Let’s See If I Can “Germinate an Intelligent Thought” Here

A fellow Arizonan by the name of Jon Garrido has an, um, interesting site that goes by the name of “Out of Many, One”, and on that site, he waxes poetic about his growing up in rural Arizona and his love for firearms on the gun control page. (Edit 5/16/04: The site has moved, and these links have been updated to the new URLs. The site is no longer called “Out of Many, One, but now Jon Garrido Writes) Example:

I grew up in rural Arizona with a love for guns. I still remember my first gun. A thousand shot Red Ryder BB gun. I don’t remember exactly how old I was. Somewhere around 6 or 7 years old. I moved up quickly. My second gun was a Daisy pump 50 shot BB gun. I was the only one of my gang who had a Daisy pump, much more powerful than my Red Ryder. I was the envy of all my buddies. I think I was 7 or 8 years old. We went everywhere with our BB guns and anything that moved was fair game. I remember lizards. They were fast but they always came to a stop after a short burst run.

Pigeons were a lot easier. I guess that is where the term comes from. I cleaned my first pigeons when I as 8 or 9 and we roasted them in a fire. We all seemed to carry salt with us in those days.

At age 9-10, I moved up again. This time my parents bought me a Crossman pellet gun. It used CO2 gas to propel pellets and it was a great gun. I still have it. I gave it to my son once but now it is back home in my closet where it belongs.

It seem I would never be old enough but the time finally arrived. I finally got my 22. A Remington bolt action. Now doves, quail and rabbits were the targets of choice. I think I was 11 years old.

All my friends had 22s. We did not have to go far to shoot our guns. Just out the back door. All we had to do was go behind my grandparents’ house and shoot targets. When targets became boring, off we went to explore the hills and mountains around our little town.

A 22 was a great gun to start with but my hunting was limited to small game until the Christmas of 1955. That was the year I got my Winchester Model 94 30-30. I was 12 years old and I killed my first deer when I was 13.

In those years, there were deer everywhere. I remember shooting deer and taking them back to my grandmother who made the deer meat into jerky. It seems our pockets were always full with dried jerky. Her jerky dried with chili was the best. We probably shot more javelinas than deer but they were more trouble cleaning than they were worth eating.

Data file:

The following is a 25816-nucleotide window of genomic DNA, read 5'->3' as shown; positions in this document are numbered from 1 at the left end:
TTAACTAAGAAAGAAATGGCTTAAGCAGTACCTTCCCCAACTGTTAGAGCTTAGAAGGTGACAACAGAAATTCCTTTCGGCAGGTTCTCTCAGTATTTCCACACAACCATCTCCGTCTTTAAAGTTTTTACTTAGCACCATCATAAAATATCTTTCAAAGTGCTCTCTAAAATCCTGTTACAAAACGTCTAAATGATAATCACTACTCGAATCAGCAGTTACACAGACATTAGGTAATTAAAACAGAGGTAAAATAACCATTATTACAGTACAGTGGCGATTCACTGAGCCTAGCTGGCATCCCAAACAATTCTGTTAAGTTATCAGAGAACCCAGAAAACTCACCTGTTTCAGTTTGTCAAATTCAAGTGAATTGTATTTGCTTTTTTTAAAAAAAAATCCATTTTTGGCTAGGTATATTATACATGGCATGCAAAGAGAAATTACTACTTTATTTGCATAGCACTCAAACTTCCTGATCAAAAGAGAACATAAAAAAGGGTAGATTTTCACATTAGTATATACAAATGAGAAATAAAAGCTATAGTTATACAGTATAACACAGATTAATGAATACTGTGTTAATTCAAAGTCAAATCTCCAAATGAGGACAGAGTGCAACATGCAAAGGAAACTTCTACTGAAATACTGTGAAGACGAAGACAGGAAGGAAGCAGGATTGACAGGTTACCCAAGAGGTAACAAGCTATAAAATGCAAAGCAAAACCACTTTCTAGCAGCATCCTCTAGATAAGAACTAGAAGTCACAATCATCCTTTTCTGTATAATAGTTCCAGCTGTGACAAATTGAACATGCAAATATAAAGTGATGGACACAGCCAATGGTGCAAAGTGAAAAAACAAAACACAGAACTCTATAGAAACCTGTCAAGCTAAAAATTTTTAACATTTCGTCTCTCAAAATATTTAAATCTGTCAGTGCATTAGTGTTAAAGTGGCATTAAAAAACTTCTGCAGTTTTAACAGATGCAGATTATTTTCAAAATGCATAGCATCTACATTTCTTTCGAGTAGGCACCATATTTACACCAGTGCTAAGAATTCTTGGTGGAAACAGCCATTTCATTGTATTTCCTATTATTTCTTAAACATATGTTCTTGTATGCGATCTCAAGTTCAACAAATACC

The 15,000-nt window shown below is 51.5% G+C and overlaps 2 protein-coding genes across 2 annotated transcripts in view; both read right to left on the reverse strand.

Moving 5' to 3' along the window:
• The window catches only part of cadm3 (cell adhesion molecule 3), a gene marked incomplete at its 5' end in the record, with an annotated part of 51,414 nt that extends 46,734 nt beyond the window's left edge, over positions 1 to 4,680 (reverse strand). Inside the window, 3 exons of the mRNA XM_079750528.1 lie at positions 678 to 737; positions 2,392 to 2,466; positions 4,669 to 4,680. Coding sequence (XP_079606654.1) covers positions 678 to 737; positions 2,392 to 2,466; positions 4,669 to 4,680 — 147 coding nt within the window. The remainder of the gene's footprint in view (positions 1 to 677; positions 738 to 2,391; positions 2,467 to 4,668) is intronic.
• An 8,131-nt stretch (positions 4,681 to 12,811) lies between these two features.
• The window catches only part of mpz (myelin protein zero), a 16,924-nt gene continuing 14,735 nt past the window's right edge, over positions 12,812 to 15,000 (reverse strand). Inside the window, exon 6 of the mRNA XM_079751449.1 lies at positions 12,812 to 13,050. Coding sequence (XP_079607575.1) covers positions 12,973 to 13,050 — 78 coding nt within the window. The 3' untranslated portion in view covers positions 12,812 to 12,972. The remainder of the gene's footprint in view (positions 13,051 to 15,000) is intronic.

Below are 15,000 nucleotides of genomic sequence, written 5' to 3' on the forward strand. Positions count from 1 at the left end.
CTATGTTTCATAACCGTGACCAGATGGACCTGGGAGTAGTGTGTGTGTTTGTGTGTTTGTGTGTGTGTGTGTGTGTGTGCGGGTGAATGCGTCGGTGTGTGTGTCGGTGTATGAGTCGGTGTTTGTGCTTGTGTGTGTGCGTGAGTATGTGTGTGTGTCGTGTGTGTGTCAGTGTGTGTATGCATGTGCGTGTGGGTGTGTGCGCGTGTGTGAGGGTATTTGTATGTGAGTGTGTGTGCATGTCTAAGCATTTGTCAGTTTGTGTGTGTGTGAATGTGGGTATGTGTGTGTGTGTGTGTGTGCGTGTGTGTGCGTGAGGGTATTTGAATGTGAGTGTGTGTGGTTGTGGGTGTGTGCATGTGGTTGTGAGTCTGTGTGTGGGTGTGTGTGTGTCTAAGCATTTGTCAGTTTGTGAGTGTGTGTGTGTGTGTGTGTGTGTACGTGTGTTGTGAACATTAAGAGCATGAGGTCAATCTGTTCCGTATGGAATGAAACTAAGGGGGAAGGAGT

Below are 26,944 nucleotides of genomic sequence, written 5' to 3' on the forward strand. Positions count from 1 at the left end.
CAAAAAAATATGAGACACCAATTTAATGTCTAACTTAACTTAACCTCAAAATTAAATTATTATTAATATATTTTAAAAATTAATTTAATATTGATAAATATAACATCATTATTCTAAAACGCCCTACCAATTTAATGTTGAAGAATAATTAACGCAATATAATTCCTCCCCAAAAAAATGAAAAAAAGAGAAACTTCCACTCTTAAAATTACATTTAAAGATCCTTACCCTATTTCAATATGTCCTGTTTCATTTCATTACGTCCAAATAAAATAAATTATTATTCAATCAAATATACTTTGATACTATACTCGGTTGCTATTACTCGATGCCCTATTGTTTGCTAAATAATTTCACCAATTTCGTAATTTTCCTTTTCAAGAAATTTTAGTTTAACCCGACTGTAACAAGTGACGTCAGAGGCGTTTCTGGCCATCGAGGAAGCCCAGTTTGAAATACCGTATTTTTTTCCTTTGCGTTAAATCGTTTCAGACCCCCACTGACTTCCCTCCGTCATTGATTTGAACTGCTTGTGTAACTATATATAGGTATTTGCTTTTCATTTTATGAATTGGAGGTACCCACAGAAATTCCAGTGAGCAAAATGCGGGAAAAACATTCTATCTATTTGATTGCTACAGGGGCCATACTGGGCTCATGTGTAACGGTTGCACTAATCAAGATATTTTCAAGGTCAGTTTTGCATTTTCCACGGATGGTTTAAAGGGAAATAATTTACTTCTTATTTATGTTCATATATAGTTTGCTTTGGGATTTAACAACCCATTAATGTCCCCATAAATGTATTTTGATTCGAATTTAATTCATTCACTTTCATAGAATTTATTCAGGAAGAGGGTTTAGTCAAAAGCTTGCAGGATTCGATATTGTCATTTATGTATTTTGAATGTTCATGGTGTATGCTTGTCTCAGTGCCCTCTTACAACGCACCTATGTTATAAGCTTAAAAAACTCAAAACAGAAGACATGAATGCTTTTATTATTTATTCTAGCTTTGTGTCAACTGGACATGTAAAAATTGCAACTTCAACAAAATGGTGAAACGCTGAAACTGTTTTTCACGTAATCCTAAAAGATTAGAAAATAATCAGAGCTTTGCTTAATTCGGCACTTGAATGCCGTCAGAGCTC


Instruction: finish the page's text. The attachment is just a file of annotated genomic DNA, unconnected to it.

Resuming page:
I was born in Superior, Arizona, a copper mining town of 4,000 persons. Probably a lot less now because the mine has been closed for twenty years. Superior is two hours east of Phoenix. My mom was born there and my dad was born up the road in Jerome, then the site of the biggest copper mine in Arizona. Jerome is now one of Arizona’s ghost towns.

Nice, nostalgic stuff, no? Rural Americana at its best. He goes on to describe his experience with handguns:

Handguns were also used then for hunting but really weren’t made for out west. I had three handguns and my Dan Wesson 357 magnum with a six inch barrel was my favorite. I could hit a oil barrel one hundred yards away yet I never used it for hunting. Why use a handgun when a rifle is so much more accurate? Nor did I ever carry a handgun in the car. At home, it was always in one of my drawers.

(Just as an aside, oil-barrel jerky doesn’t sound too appetizing.) But here’s where it turns South:

I got rid of my handguns before I married and never bought another gun again.

But he doesn’t say why, and I find that interesting. Continuing:

While I still love guns, gun ownership today has certainly changed for the worst. I hate the way most guns are used today.

Non sequitur alert! Non sequitur alert! “…the way most guns are used today?”

What planet does this guy live on? We’ve got 280,000,000 people in the U.S. and over 200,000,000 guns, and he hates the way most of them are used? What, hunting and target shooting? I thought that was what he did as a kid? No, he means this:

I think senseless killings of innocent people is absolutely sinful.

Well, hell, who doesn’t?

I strongly favor total gun control of hand guns and automatic weapons. The National Rifle Association claims it is guns that kill people and not people. Such a stupid comment.